Celebration of the Uniting Care Innovative Pool pilot projects
Celebration of the Uniting Care Innovative Pool pilot projects, McCall Gardens, Box Hill NSW, with the Minister for ageing, the Hon Julie Bishop MP.
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24 June 2005
Ladies and gentlemen, good morning. Could I acknowledge my good friend and Parliamentary colleague, the Honourable Alan Cadman, your local Federal Member for the seat of Mitchell, Mr Trevor Knight, the chair of Uniting Care, Gillian McFee, Greg Shapter from Uniting Care Ageing, Mike Ludwig and Ross Green, the President of the Board of McCall Gardens, the other board members of McCall Gardens, residents and families, friends and, I understand from Alan that there are even members of the Sunshine Club here today. Good to see you.
I am absolutely delighted to be here this morning. For a moment there, last night in Canberra, as we sat through the last sitting day before the winter break, I thought that Alan and I might be stuck down there and not able to join the celebrations today. So we are both very delighted that we could be in this beautiful part of New South Wales on this Friday morning.
We are celebrating today the work of two Innovative Pool pilot programs. This is very important work for informing policy of the government in aged care. Let me just take a moment to put these projects in context - the broader context of our ageing population.
Australia has an ageing population for two reasons. We have a decreasing birthrate, people are having fewer children, and an increasing life expectancy, we’re all living longer. That is really a reflection of the success of our nation, that life expectancy here is one of the highest in the world.
What it means is that there will be increasing demands for health and aged care over the coming decades. That’s why the Government has been in putting in place reforms, and policies and strategies and innovative projects, to make sure that we are able to meet the challenges of an ageing population, and meet the expected demand for further aged care services.
Over the last eight years since we came to Government in 1996, I think it is fair to say that the aged care sector has been transformed. It is virtually unrecognisable from the aged care sector of, say 20 or even 10 years ago. That has come about because of a significant number of reforms; in terms of quality, we are now seeing better quality care delivered; in terms of the buildings in which older people live, we are seeing much better homes being built; more skilled staff, a greater focus on the aged care workforce and greater education and training opportunities for the aged care workforce; better management and a much broader variety of care available in different care settings.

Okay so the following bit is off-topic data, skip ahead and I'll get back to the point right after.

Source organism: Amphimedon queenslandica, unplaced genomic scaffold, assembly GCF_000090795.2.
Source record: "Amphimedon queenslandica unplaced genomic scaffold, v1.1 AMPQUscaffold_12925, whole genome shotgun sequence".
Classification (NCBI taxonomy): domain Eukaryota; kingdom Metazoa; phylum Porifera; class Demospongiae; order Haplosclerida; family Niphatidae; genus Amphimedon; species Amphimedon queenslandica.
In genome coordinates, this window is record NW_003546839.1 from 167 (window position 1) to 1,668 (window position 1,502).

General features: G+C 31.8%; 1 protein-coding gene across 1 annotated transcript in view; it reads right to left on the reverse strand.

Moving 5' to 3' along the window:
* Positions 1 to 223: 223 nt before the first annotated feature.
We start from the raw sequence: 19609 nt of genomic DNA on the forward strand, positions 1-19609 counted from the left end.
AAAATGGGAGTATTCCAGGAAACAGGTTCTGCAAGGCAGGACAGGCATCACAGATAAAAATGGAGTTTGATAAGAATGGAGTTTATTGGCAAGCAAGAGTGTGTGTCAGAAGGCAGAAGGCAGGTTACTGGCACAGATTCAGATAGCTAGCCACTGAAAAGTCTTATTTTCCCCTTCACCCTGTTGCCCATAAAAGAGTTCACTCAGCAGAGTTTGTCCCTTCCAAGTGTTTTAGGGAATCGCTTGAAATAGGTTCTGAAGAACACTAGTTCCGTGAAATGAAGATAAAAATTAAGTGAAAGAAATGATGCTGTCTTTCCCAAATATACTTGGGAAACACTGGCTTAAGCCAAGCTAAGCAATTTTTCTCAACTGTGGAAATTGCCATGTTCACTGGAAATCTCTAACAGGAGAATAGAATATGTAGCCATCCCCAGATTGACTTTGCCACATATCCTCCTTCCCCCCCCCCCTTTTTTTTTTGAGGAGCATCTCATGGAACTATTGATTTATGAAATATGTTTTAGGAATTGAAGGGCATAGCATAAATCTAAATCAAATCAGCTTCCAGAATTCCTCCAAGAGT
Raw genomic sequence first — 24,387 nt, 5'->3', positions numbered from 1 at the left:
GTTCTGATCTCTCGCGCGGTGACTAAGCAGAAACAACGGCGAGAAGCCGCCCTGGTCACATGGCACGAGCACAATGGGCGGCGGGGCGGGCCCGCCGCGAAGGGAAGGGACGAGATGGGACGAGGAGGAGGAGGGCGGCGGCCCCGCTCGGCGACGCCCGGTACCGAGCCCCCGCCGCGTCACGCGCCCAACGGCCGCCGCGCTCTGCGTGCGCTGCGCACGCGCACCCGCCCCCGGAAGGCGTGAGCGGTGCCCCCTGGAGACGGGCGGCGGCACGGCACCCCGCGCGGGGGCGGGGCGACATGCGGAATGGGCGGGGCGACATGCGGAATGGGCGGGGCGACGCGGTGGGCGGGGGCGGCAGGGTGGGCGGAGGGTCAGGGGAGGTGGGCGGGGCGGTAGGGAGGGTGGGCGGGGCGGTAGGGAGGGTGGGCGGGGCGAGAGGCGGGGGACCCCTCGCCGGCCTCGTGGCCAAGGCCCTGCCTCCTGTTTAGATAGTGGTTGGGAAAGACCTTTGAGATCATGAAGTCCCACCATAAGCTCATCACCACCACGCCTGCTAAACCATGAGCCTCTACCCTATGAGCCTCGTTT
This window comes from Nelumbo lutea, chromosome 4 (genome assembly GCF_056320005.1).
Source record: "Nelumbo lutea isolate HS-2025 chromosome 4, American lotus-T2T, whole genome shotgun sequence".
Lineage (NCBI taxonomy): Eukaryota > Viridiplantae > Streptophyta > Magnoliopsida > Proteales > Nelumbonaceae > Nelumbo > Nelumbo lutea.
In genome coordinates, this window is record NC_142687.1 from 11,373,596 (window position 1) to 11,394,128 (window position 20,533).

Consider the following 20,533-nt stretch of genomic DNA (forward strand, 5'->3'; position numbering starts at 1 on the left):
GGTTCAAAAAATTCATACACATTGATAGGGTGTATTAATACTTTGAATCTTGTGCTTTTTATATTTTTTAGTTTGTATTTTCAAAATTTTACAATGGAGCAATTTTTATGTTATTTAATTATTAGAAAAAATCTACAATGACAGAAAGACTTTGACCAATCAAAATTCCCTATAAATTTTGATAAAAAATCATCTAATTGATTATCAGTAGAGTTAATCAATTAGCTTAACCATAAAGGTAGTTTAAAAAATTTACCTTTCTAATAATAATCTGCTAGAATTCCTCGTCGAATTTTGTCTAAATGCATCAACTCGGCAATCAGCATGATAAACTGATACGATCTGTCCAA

What we want to achieve in this country is a world class system of aged care. One that is high quality, one that is affordable, one that is accessible, and one that meets the individual needs, the choices that older Australians have as they age.
In order to realise that vision we have invested a great deal of taxpayer money into the aged care sector. Since coming to office there has been about a 135 per cent increase, from $3 billion back in ’96, to $7.3 billion a year that is now invested in aged care.
Most of that funding has gone towards increasing the number of subsidised places that are available. By places I mean residential aged care, and community care places. Over the period between 1996 and 2007, we’ll have seen 95,200 more aged care places available to older Australians who need care.
What we have now achieved is a situation where we have a range of care delivered in a range of settings. Home and Community Care, the HACC program, which is Meals on Wheels, personal care, that type of care, delivered at home. When we came into office about 350,000 Australians were receiving some form of Home and Community Care support. Today, it’s 750,000 Australians.
In the area of home care, and we know that people want to remain at home for as long as possible, wherever their home is, whatever community they live in, where they feel comfortable, that is where they would prefer to receive their care. So, we have increased and developed the Community Aged Care Program. Again, when we came to office there were 4,000 Community Aged Care Packages available across Australia. Today, 34,000 places.